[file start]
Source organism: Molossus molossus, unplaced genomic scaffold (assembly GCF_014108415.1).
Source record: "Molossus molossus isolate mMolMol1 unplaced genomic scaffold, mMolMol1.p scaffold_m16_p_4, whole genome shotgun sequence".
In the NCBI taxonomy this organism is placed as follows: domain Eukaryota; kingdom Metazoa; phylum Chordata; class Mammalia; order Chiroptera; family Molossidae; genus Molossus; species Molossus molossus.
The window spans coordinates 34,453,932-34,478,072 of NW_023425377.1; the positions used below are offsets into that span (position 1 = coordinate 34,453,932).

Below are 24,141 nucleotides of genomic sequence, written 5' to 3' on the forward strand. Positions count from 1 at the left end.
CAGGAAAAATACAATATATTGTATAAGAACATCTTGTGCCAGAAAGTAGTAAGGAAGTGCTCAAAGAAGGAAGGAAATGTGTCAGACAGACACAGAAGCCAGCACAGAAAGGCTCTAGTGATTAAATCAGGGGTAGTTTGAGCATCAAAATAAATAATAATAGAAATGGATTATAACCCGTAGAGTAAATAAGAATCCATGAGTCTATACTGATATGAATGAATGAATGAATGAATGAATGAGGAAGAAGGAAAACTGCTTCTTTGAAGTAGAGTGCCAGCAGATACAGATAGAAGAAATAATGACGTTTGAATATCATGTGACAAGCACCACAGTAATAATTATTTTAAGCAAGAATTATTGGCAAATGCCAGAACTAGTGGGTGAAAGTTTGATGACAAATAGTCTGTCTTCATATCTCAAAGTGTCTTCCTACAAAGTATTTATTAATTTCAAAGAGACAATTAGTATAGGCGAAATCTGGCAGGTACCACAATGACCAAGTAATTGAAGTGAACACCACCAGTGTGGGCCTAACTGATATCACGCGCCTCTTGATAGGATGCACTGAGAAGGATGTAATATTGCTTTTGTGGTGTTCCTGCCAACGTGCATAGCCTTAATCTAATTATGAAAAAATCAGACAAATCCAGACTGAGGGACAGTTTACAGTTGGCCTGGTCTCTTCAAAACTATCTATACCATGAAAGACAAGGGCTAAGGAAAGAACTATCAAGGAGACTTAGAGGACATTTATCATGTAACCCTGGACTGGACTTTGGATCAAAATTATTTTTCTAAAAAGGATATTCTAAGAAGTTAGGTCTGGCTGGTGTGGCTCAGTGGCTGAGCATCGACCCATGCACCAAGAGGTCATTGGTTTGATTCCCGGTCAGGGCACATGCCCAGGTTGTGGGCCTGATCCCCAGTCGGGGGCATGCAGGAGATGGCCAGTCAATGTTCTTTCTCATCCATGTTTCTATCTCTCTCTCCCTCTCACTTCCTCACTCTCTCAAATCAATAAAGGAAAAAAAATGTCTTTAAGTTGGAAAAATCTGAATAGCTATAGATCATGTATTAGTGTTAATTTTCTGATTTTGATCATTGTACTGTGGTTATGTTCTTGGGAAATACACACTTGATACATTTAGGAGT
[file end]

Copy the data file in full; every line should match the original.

Source organism: Molossus molossus, unplaced genomic scaffold (assembly GCF_014108415.1).
Source record: "Molossus molossus isolate mMolMol1 unplaced genomic scaffold, mMolMol1.p scaffold_m16_p_4, whole genome shotgun sequence".
In the NCBI taxonomy this organism is placed as follows: domain Eukaryota; kingdom Metazoa; phylum Chordata; class Mammalia; order Chiroptera; family Molossidae; genus Molossus; species Molossus molossus.
The window spans coordinates 34,453,932-34,478,072 of NW_023425377.1; the positions used below are offsets into that span (position 1 = coordinate 34,453,932).

Below are 24,141 nucleotides of genomic sequence, written 5' to 3' on the forward strand. Positions count from 1 at the left end.
CAGGAAAAATACAATATATTGTATAAGAACATCTTGTGCCAGAAAGTAGTAAGGAAGTGCTCAAAGAAGGAAGGAAATGTGTCAGACAGACACAGAAGCCAGCACAGAAAGGCTCTAGTGATTAAATCAGGGGTAGTTTGAGCATCAAAATAAATAATAATAGAAATGGATTATAACCCGTAGAGTAAATAAGAATCCATGAGTCTATACTGATATGAATGAATGAATGAATGAATGAATGAGGAAGAAGGAAAACTGCTTCTTTGAAGTAGAGTGCCAGCAGATACAGATAGAAGAAATAATGACGTTTGAATATCATGTGACAAGCACCACAGTAATAATTATTTTAAGCAAGAATTATTGGCAAATGCCAGAACTAGTGGGTGAAAGTTTGATGACAAATAGTCTGTCTTCATATCTCAAAGTGTCTTCCTACAAAGTATTTATTAATTTCAAAGAGACAATTAGTATAGGCGAAATCTGGCAGGTACCACAATGACCAAGTAATTGAAGTGAACACCACCAGTGTGGGCCTAACTGATATCACGCGCCTCTTGATAGGATGCACTGAGAAGGATGTAATATTGCTTTTGTGGTGTTCCTGCCAACGTGCATAGCCTTAATCTAATTATGAAAAAATCAGACAAATCCAGACTGAGGGACAGTTTACAGTTGGCCTGGTCTCTTCAAAACTATCTATACCATGAAAGACAAGGGCTAAGGAAAGAACTATCAAGGAGACTTAGAGGACATTTATCATGTAACCCTGGACTGGACTTTGGATCAAAATTATTTTTCTAAAAAGGATATTCTAAGAAGTTAGGTCTGGCTGGTGTGGCTCAGTGGCTGAGCATCGACCCATGCACCAAGAGGTCATTGGTTTGATTCCCGGTCAGGGCACATGCCCAGGTTGTGGGCCTGATCCCCAGTCGGGGGCATGCAGGAGATGGCCAGTCAATGTTCTTTCTCATCCATGTTTCTATCTCTCTCTCCCTCTCACTTCCTCACTCTCTCAAATCAATAAAGGAAAAAAAATGTCTTTAAGTTGGAAAAATCTGAATAGCTATAGATCATGTATTAGTGTTAATTTTCTGATTTTGATCATTGTACTGTGGTTATGTTCTTGGGAAATACACACTTGATACATTTAGGAGT